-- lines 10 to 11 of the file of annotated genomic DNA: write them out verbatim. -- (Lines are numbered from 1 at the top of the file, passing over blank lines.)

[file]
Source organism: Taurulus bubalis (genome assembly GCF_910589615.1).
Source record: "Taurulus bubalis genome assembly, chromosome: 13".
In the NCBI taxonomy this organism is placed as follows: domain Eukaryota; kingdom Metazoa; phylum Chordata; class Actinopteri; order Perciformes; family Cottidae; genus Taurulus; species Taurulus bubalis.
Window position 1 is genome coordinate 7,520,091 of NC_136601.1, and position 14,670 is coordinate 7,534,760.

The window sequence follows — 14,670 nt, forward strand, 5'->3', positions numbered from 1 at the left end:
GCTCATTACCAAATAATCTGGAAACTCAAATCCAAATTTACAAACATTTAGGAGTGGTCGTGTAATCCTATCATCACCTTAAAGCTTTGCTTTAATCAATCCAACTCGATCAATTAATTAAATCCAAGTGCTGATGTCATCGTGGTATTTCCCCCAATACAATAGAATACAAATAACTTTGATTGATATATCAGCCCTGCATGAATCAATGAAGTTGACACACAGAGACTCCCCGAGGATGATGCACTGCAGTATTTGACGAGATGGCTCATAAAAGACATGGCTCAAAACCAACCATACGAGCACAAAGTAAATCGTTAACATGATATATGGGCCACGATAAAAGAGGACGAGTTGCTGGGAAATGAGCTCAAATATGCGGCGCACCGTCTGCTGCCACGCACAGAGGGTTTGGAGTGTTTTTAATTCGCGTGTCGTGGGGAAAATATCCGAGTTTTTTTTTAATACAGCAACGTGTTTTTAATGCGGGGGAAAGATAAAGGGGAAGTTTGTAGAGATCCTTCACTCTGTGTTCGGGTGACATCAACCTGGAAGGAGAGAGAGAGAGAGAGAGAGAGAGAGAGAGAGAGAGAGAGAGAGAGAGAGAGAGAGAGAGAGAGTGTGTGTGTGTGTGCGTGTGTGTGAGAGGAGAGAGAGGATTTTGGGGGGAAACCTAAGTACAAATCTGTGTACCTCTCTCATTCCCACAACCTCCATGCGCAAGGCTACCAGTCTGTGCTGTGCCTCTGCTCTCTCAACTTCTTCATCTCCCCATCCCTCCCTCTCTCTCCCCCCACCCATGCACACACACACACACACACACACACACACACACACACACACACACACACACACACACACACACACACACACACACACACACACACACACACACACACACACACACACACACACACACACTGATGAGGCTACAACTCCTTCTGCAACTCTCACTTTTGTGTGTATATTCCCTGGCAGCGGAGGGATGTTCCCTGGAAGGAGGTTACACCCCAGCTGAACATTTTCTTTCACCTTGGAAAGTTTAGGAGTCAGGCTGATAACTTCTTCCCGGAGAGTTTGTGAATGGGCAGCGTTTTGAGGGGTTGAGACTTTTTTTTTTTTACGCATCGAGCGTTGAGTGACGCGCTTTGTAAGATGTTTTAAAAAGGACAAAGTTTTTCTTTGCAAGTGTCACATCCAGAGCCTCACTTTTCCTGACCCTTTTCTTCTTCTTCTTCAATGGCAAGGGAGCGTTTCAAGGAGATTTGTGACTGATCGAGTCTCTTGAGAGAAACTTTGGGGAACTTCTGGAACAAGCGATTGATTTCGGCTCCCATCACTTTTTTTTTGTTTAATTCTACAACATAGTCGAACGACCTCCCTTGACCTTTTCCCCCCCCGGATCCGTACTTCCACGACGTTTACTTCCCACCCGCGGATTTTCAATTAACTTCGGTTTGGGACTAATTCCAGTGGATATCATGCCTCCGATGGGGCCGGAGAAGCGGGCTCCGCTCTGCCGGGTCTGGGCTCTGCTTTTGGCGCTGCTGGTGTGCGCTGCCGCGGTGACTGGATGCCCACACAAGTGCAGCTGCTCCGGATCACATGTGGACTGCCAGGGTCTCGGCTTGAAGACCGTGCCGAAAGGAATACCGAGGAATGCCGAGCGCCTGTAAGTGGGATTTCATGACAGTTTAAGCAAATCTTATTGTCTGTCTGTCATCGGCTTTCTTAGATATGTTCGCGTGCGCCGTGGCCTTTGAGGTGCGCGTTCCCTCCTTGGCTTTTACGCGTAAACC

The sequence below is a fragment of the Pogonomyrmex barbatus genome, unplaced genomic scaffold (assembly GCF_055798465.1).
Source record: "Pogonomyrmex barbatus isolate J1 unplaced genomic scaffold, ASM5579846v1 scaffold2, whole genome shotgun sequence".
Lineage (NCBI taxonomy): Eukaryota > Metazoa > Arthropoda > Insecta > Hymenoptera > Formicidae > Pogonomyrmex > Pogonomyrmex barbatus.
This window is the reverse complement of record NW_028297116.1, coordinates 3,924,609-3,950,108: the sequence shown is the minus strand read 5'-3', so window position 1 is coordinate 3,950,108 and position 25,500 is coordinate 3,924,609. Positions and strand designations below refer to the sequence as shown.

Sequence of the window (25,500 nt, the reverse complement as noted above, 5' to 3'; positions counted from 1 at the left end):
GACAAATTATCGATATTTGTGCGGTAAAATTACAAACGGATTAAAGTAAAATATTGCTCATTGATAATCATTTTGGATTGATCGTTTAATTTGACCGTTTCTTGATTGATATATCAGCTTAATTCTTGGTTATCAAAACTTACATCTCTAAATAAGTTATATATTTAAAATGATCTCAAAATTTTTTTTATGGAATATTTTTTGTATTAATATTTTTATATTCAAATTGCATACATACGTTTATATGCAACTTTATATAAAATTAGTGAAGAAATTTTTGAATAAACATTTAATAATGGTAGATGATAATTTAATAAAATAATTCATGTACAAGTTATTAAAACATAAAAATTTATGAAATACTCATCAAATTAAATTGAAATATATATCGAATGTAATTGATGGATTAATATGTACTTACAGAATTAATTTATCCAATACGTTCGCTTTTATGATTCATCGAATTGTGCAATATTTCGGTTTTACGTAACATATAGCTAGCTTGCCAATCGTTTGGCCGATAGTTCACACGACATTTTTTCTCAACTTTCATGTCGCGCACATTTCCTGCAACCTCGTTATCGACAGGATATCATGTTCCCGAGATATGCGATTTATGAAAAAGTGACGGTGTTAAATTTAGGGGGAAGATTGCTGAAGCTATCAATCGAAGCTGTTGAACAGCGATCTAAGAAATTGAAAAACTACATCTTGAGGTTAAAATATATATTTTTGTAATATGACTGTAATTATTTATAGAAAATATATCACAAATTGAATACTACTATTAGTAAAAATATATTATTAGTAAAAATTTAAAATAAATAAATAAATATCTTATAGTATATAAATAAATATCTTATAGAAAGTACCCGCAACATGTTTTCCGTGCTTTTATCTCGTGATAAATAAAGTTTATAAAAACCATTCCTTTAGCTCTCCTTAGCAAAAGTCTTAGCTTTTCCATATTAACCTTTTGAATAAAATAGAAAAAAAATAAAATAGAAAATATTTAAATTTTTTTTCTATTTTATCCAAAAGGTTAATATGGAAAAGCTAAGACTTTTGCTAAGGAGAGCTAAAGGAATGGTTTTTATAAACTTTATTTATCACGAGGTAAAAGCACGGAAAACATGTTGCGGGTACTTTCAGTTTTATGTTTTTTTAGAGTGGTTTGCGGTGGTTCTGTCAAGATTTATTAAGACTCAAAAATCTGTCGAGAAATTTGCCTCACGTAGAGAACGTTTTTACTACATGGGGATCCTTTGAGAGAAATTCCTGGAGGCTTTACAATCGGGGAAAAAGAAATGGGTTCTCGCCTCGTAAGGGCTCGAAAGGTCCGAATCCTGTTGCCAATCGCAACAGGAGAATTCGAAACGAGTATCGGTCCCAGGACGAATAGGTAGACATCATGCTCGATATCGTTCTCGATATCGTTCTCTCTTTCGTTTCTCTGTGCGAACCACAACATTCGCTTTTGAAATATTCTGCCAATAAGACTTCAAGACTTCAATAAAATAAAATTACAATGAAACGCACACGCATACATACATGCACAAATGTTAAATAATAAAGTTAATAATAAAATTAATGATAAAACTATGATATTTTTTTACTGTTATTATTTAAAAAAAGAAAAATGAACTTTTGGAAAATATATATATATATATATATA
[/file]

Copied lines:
This window is the reverse complement of record NW_028297116.1, coordinates 3,924,609-3,950,108: the sequence shown is the minus strand read 5'-3', so window position 1 is coordinate 3,950,108 and position 25,500 is coordinate 3,924,609. Positions and strand designations below refer to the sequence as shown.

Sequence of the window (25,500 nt, the reverse complement as noted above, 5' to 3'; positions counted from 1 at the left end):